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Image PENDERECKI: Violin Sonatas Nos. 1 and 2
Krzysztof Penderecki (b. 1933)

Violin Sonatas Nos. 1 & 2


Chamber music has featured only intermittently in the outputof Krzysztof Penderecki. An accomplished violinist as a student, he wrotenumerous works for small ensembles up until the First String Quartet of 1960.Thereafter, with the exception of a Second String Quartet from 1969, theemphasis was firmly on operatic, choral and orchestral works. Chambercomposition was restricted to short 'homages' for friends and musicians until,in the 1990s, Penderecki returned to the medium in earnest. The present discfeatures one of his most significant chamber works from the end of that period,as well as several shorter pieces from either end of the composer's careerwhich place his approach to instrumental writing in context.


Composed in Krakow during 1953, before Penderecki had begunhis studies at the Academy of Music, what is now known as the First Sonata forViolin and Piano was not published until the early 1990s. After several ominouspiano chords, the Allegro bursts into life with a lively, Shostakovich-likeidea, contrasted with a more expressive theme. This alternation is thenelaborated and varied along the lines of a truncated sonata-form movement. Thefirst idea breaks off to reveal, after a pause, the more inward world of theAndante, a muted violin pursuing its Bartokian soliloquy over pensive pianochords. A sudden surge leads directly into the toccata-like Allegro vivace, itsbrusque main theme alternating with a gentler idea in a brief but energeticrondo which concludes the work with a flourish.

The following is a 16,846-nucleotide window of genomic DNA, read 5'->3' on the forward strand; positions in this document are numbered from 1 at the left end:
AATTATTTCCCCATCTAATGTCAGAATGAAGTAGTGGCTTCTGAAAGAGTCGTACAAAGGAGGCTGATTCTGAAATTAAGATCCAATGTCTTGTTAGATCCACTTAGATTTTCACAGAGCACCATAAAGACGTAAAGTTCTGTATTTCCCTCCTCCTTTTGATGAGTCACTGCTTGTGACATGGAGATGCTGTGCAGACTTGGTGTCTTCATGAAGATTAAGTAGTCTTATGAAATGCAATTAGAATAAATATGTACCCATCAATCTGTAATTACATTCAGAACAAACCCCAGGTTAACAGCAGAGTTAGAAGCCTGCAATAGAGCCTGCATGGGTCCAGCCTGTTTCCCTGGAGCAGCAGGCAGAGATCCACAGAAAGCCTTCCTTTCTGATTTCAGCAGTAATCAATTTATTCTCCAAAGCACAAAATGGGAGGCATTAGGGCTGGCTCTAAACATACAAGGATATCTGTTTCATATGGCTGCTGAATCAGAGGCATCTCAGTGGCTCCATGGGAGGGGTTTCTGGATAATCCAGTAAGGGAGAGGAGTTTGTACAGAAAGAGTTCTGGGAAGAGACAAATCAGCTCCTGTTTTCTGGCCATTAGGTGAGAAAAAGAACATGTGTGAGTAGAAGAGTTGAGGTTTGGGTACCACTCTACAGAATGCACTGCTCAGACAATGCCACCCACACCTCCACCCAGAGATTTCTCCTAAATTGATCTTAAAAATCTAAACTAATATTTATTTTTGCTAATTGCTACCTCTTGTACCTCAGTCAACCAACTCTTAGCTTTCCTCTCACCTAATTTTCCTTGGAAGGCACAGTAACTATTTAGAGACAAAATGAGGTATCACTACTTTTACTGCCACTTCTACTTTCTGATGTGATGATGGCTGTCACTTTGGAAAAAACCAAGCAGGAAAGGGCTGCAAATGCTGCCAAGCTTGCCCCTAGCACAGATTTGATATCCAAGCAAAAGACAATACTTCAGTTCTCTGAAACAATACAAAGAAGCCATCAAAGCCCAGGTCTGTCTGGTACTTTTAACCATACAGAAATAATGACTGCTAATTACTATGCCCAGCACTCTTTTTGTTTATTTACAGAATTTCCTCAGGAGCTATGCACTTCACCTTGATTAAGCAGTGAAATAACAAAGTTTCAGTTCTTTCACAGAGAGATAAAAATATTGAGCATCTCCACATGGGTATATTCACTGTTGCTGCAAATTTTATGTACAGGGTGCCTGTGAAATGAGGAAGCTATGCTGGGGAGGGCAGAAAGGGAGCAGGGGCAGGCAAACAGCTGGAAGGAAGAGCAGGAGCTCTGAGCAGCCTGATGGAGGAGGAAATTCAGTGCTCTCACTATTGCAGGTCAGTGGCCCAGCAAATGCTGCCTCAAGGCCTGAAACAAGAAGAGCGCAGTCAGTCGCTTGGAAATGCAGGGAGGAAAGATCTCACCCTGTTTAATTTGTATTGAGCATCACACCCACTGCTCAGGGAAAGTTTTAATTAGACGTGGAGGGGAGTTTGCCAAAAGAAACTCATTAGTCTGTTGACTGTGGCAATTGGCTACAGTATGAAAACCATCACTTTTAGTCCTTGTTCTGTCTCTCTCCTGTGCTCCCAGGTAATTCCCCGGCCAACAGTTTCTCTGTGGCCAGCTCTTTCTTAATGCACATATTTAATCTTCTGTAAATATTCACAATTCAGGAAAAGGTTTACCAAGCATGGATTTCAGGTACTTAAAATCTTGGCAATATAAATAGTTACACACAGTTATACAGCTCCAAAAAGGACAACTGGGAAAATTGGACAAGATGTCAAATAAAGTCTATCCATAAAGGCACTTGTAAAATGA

Composed in 1959, immediately after Penderecki had won allthree prizes awarded that year by the Polish Composers' Association and justbefore the start of his international career, the Three Miniatures for Violinand Piano suggest the influence of Webern in their concision, expressiveintensity and dynamic subtlety. No. 1 contrasts detached piano chords withextended violin techniques, No. 2 is a fractured violin solo, and No. 3 goessome way towards reconciling the instruments in a dialogue of unpredictablecontrasts. Wholly abstract in its musical import, each piece is intriguinglyprefaced in the score with a poem from Jerzy Harasymowicz's cycle Genealogy ofthe Instruments. The composer, together with pianist Henryk Jarznynki, gave thepremi?¿re in Krakow during June 1960.


Composed in 1984, Cadenza is actually an appendix to theViola Concerto which Penderecki wrote the previous year. Both works begin withan intervallic figure underlying much of the music that follows. Althoughwritten without bar lines, Cadenza falls into three, clearly discerniblesections. The first of these elaborates on the opening figure with increasinglyexpressive arches and intensifying dynamics. At its apex, this gives way to alively central section with much virtuoso writing for the instrument. The musicreaches a peak of activity, then a rapid slowing down marks a return to theopening music and, finally, the initial gesture. Grigory Schislin gave thepremi?¿re at Luslawice in September 1984.